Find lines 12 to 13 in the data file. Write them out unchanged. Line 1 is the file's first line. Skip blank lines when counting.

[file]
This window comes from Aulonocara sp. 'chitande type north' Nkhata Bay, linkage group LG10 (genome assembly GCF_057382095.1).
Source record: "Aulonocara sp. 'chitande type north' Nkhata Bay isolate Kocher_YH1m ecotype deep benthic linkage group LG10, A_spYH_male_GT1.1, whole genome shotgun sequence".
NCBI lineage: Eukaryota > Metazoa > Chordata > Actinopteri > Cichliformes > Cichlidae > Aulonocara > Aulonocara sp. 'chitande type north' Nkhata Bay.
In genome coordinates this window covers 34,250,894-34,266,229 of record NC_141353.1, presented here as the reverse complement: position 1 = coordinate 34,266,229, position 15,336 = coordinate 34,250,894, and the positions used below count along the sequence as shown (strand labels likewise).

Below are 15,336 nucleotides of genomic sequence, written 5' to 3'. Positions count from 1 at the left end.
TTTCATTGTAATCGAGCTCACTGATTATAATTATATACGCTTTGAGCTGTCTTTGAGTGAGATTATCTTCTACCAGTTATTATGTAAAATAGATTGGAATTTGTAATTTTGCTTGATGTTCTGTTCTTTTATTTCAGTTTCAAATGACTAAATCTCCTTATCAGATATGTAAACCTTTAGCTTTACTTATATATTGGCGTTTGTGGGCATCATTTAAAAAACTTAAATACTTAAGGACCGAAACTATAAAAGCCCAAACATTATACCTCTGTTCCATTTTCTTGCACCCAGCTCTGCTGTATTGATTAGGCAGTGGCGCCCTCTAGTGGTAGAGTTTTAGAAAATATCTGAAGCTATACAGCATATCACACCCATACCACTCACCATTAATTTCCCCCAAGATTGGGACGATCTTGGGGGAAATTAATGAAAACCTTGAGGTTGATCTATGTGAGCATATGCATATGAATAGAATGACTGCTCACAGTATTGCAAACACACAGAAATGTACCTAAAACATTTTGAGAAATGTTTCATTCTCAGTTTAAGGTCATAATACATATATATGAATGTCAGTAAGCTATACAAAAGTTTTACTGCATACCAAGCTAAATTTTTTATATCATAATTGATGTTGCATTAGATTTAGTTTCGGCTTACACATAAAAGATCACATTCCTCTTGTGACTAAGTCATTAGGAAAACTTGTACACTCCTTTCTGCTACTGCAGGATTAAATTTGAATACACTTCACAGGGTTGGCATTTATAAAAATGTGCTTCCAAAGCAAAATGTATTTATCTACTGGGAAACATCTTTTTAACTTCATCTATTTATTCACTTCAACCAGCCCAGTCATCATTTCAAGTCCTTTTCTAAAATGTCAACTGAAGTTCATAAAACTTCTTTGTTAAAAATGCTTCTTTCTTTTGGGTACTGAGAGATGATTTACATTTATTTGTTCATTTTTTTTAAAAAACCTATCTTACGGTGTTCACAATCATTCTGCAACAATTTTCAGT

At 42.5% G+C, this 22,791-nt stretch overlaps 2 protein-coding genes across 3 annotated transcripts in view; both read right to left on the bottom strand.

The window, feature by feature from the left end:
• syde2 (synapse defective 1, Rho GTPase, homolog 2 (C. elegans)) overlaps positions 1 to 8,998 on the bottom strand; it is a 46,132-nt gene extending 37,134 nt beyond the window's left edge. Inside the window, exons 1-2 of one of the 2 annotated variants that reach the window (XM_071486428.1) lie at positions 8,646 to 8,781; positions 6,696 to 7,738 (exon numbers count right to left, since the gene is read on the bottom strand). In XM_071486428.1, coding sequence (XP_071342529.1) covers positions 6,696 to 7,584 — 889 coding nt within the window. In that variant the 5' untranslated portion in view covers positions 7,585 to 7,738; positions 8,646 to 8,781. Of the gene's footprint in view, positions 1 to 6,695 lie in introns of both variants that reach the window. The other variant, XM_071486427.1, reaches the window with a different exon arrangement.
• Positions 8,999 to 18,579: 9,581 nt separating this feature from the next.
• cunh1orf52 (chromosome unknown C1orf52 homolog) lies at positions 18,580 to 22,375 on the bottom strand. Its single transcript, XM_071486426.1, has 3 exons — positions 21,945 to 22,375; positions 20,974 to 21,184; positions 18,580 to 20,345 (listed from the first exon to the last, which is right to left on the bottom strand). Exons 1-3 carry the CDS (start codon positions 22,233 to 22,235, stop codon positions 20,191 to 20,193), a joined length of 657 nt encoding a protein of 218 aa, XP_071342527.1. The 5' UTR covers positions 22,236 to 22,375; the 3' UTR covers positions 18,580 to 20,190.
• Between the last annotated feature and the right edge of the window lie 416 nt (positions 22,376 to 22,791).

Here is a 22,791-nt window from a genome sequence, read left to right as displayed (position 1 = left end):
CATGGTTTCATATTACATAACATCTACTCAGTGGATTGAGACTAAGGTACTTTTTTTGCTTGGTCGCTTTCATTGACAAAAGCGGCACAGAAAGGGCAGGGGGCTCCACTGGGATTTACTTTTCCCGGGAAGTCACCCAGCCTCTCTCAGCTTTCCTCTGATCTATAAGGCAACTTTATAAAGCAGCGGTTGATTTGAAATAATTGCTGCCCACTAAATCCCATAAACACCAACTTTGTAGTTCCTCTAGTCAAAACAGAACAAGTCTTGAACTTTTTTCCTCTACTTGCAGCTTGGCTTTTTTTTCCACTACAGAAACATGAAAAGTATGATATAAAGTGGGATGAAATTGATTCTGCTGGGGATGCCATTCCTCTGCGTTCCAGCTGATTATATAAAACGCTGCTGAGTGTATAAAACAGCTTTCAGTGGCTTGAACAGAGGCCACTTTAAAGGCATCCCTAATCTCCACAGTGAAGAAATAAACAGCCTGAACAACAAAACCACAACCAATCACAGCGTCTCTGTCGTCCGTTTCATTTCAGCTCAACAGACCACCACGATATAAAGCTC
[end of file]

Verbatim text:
• Between the last annotated feature and the right edge of the window lie 416 nt (positions 22,376 to 22,791).

Here is a 22,791-nt window from a genome sequence, read left to right as displayed (position 1 = left end):